Buying new homes

Looking to buy some new homes using the legacy land lord program.It seem to be a good deal to get some homes in the park with less money up front.Iam nervous about bringing new homes in seeing that they will take longer for tenants to pay off .Is this a something to be worried about? Is there any other in issues when buying new I might need to know about?

We found 4BR homes generate about 25% more money than 3BR homes.  That means tenants actually pay off those homes faster than some older homes that are 3BR (or 2BR) that bring in less per month.Our markets (OK, and KS) are very family-oriented.  (In a FL retirement community you’d be infilling with 2BR homes.)  So infill with homes that are the appropriate size for your market.  Don’t over-improve.  A rough rule of thumb is that you want to infill a lot with a home that costs 100x the lot rent.  So if your lot rent is $300, then you can spend $30,000 on a home (and that would get you into the range of new).  If your lot rent is $125, you should be thinking about a home closer in value to $12,500.  But other than not over- or under-improving a lot, it does not really matter if you are buying new or used (other than whether you need financing).Run the numbers and figure out for yourself and your goals if you want to be spending all-cash on cheaper used homes with no mortgage for you to pay, or if you want brand-new homes with a mortgage eating into your cash-flow.  There are no black-and-white rules here, it just depends on your liquidity and comfort level with debt.  And remember that larger, newer homes can actually get paid off faster than older, smaller homes.To your continued success,-jl-

Jefferson,my lot rent is 175 and I have been looking and have bought some used trailers in the15000-18000 total move in range.My park could use some nicer newer trailers and demand is good to fill them.The problem is finding decent used trailers so I thought that buying some new would be good for both issues.Ideally   staying in the 100x rent price is exactly what I wanted to stick with but with demand and low inventory Iam stuck with making the decision on buying some new trailers.Is it a big no no on breaking that 100x rule? Thanks for all advice!

Kelley,There are two factors at play here. When you bring in new trailers (or newer repos) it makes the overall park look more attractive, and that will increase your value to an appraiser, banker and future buyer. So it’s not all about just the micro home price, but also the macro home value. If you do bring in new homes, use them selectively on the lots that would benefit most aesthetically (at your entrance, on corners of streets, etc.). So, yes, you can break all the rules when it comes to making your park look better on a macro scale (even a 1/2% cap rate difference is enormous money), but do it intelligently, and you’ll be fine. We buy our new homes from Legacy using their park finance program, so we get to leverage 70% of the cost. To get more information on that, contact Mark Ledet at Legacy.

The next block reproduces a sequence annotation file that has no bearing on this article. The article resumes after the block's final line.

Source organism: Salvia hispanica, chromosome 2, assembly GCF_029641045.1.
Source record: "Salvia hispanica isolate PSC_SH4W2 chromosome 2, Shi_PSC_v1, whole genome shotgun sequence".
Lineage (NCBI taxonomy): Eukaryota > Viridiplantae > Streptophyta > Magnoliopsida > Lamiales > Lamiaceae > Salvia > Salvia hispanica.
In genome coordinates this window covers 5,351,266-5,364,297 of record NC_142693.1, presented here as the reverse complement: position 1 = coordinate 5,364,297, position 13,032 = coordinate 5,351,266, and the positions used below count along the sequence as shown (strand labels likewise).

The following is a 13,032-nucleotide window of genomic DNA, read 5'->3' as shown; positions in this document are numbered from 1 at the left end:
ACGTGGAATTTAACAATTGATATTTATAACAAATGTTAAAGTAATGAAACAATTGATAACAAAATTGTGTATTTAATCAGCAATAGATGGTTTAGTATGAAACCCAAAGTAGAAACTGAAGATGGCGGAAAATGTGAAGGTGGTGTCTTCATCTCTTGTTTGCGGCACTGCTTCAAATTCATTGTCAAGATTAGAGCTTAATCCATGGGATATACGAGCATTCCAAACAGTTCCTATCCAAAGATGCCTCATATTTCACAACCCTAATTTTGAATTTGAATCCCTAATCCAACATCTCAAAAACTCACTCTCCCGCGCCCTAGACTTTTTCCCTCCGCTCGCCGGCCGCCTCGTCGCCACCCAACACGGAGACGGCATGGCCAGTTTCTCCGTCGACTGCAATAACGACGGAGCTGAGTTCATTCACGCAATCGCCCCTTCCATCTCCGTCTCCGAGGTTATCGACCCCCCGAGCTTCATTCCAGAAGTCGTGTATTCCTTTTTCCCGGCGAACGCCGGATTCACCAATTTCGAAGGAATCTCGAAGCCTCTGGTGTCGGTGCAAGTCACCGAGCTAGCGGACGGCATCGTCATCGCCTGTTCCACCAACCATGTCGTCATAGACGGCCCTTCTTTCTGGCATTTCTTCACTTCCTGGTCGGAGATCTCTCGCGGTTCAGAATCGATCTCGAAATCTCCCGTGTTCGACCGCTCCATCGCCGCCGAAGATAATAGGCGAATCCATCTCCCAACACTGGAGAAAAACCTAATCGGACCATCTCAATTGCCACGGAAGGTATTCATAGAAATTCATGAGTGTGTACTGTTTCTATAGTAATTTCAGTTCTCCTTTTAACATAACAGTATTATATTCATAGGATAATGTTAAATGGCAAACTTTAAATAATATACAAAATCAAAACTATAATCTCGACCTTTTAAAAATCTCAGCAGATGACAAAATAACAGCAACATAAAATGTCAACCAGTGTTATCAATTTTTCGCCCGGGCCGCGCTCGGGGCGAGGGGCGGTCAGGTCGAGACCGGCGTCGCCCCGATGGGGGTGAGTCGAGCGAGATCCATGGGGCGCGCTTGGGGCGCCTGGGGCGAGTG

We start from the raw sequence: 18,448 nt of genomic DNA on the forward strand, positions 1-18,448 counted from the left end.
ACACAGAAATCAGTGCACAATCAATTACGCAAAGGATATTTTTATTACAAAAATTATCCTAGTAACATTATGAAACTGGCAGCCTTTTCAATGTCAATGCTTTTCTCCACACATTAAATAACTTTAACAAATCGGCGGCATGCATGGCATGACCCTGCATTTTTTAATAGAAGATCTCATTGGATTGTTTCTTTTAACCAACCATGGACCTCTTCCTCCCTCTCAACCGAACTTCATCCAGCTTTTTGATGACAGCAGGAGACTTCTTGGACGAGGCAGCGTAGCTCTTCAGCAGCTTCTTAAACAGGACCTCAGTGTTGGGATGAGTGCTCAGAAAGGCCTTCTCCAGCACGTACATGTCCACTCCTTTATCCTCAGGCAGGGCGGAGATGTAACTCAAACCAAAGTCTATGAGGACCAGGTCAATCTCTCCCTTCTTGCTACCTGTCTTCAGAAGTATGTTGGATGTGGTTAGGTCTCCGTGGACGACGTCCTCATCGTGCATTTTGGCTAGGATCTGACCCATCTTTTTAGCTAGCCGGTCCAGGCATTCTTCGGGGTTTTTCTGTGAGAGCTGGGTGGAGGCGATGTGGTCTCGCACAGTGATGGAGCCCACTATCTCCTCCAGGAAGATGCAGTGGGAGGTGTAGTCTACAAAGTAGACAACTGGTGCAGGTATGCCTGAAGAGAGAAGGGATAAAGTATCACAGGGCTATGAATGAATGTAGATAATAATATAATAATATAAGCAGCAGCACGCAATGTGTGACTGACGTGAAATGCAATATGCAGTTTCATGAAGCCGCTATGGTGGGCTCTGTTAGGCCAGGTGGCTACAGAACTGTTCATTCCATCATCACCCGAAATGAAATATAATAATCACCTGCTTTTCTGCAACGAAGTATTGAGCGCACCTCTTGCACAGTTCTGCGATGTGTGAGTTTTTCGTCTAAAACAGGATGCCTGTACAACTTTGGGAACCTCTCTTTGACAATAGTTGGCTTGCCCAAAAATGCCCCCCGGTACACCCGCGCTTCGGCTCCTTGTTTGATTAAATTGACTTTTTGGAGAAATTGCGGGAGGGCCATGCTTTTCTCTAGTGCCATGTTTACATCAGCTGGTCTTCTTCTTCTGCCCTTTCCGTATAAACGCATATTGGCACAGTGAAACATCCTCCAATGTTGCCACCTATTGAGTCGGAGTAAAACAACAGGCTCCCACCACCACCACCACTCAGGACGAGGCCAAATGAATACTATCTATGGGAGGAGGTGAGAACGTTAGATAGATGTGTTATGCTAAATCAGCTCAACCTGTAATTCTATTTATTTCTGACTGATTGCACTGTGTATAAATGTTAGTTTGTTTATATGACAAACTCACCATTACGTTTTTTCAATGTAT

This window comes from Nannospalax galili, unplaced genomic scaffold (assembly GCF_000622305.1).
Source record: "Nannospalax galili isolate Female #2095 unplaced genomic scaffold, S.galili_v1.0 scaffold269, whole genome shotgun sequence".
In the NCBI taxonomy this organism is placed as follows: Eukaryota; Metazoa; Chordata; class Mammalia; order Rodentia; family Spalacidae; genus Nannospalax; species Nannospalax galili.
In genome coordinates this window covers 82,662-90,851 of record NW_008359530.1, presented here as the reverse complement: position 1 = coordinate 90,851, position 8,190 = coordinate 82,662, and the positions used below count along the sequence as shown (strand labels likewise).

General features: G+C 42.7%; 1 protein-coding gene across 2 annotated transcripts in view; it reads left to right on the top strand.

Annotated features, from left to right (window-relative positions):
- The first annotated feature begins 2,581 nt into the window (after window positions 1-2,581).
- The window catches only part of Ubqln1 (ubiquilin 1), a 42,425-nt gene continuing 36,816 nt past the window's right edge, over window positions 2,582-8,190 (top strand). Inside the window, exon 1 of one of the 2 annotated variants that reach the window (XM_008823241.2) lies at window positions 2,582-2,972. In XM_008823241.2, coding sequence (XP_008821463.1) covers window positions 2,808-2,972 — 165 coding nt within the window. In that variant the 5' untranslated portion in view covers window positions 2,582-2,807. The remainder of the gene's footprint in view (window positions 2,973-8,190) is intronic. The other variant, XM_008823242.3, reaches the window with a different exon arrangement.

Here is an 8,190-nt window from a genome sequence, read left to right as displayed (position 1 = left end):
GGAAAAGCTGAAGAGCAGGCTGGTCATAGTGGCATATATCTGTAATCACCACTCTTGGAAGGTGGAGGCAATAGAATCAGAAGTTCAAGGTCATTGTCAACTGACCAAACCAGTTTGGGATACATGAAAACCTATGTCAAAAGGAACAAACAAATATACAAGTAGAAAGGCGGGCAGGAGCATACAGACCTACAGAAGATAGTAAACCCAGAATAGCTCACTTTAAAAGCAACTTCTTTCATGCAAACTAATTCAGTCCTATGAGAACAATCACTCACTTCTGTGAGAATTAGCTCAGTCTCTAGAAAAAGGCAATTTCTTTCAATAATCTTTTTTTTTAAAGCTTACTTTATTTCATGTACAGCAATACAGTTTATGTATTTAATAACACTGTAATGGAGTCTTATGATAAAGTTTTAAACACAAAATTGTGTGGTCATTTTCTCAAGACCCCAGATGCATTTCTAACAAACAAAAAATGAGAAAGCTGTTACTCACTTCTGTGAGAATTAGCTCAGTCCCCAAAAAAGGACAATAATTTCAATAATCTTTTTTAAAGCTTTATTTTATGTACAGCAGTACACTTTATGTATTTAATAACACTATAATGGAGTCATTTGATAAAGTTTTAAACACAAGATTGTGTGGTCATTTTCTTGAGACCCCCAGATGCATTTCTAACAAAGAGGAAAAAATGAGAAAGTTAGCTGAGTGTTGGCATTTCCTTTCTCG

Thanks Frank, all the information I have received from this forum has helped me make most all my park decisions.

I have about 100 lots and have been using Craigslist to fill my empty lots for years. The homes have been drying up over the last several years, but when I watch it daily and pounce quickly, I can usually find a home within a couple months of having an empty lot. I’m paying 5K-15K for what I call “nice” homes. Mostly 90’s 16 wides. If they are metal I consider painting them. I always put new skirting with timbers under it when installed. I usually put a new $1,200 deck on it. At the end of the day there is a nice looking home on the lot for 15K or so generally. You may want to consider expanding your range to neighboring CList’s also. My lot rents a just slightly higher then yours ($185 to $270). I can see why you don’t want to pay 30k for a new 14 wide! I recently had a women look at one of my 90’s 16 wides I just moved in. She had just looked at a 2013 14 wide that was 30k. It was 3/2 and the rooms were small. She loved my 20 year old 16 wide so much more, and it was half the cost! I had bought it for 9k, moved it in and was selling it for $14,900.

Iam doing the same on CL looking at it daily.One problem is finding homes that the owners are willing to take much less then what their asking.For example I talked to a lady the other day and shes asking 16900 for a 98 16x76 and Iam thinking more like 12 at the most if its in good shape with minimal repairs.Is there any trick so to speak on getting owner to come down on price? I do mention that the market is mainly cash for these trailers seeing its hard to finance used trailers and most lookers want to owner finance but they seem to want to wait and see for them self’s.